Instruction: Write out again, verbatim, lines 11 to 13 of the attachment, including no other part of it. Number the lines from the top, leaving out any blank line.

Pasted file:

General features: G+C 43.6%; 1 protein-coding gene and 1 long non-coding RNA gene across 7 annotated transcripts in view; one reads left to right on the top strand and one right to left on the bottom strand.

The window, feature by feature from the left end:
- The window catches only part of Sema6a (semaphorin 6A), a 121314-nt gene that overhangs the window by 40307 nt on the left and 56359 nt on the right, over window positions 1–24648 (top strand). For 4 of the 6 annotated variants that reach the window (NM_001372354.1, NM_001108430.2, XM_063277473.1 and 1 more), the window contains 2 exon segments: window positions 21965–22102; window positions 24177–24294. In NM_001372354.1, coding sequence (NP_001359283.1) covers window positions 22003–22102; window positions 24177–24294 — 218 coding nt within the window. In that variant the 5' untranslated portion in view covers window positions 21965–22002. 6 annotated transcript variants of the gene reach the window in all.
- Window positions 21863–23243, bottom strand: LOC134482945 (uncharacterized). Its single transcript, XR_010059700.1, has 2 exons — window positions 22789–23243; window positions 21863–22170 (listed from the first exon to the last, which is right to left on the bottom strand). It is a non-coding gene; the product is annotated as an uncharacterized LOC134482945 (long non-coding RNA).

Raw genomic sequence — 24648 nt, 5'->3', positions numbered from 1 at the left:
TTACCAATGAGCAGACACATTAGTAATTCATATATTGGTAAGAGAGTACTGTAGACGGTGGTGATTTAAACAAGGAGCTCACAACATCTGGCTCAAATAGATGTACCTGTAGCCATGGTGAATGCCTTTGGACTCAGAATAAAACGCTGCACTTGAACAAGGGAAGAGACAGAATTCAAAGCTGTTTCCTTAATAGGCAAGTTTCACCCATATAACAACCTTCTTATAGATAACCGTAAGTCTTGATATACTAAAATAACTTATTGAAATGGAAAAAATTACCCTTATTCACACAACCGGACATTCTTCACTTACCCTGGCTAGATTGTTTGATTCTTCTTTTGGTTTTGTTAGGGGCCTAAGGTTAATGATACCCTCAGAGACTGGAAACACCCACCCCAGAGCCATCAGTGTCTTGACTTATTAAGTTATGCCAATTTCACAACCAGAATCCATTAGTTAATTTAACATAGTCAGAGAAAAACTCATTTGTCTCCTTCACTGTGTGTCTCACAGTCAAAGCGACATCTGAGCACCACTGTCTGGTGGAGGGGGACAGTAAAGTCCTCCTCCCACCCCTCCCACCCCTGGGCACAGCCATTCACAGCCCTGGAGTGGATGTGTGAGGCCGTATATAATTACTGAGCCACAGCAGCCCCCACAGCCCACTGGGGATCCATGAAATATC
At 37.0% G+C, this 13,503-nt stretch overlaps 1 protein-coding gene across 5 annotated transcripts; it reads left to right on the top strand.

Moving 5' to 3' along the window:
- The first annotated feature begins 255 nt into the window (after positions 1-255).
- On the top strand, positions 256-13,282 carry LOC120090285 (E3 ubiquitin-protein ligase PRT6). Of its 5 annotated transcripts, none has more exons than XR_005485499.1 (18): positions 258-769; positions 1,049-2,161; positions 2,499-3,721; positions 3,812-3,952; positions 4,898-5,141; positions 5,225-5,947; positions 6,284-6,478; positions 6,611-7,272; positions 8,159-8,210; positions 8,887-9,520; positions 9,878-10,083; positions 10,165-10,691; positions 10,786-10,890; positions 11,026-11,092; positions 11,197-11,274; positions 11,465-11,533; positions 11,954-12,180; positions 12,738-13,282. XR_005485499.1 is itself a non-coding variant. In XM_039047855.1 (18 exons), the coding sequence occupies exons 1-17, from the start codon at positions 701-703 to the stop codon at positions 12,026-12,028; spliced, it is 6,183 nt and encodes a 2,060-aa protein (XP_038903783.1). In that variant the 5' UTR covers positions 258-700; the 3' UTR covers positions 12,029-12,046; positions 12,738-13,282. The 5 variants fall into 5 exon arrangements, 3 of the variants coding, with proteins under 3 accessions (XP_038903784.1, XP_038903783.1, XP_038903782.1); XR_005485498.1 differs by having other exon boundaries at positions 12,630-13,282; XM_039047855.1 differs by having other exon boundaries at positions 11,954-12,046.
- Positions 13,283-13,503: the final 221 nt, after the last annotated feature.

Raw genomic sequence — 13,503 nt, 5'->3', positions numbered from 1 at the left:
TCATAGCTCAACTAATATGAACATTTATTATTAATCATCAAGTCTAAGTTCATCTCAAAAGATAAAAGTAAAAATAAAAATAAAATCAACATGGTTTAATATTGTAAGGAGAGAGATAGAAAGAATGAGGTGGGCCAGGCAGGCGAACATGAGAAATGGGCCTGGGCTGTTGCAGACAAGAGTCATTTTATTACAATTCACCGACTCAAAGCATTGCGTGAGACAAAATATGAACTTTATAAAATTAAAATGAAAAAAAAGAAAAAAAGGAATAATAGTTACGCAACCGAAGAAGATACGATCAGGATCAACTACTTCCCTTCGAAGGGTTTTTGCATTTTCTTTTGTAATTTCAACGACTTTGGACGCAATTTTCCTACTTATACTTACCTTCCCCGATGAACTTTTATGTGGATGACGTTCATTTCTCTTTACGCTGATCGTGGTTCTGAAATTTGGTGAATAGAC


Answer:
- Positions 13,283-13,503: the final 221 nt, after the last annotated feature.

Raw genomic sequence — 13,503 nt, 5'->3', positions numbered from 1 at the left:
TCATAGCTCAACTAATATGAACATTTATTATTAATCATCAAGTCTAAGTTCATCTCAAAAGATAAAAGTAAAAATAAAAATAAAATCAACATGGTTTAATATTGTAAGGAGAGAGATAGAAAGAATGAGGTGGGCCAGGCAGGCGAACATGAGAAATGGGCCTGGGCTGTTGCAGACAAGAGTCATTTTATTACAATTCACCGACTCAAAGCATTGCGTGAGACAAAATATGAACTTTATAAAATTAAAATGAAAAAAAAGAAAAAAAGGAATAATAGTTACGCAACCGAAGAAGATACGATCAGGATCAACTACTTCCCTTCGAAGGGTTTTTGCATTTTCTTTTGTAATTTCAACGACTTTGGACGCAATTTTCCTACTTATACTTACCTTCCCCGATGAACTTTTATGTGGATGACGTTCATTTCTCTTTACGCTGATCGTGGTTCTGAAATTTGGTGAATAGAC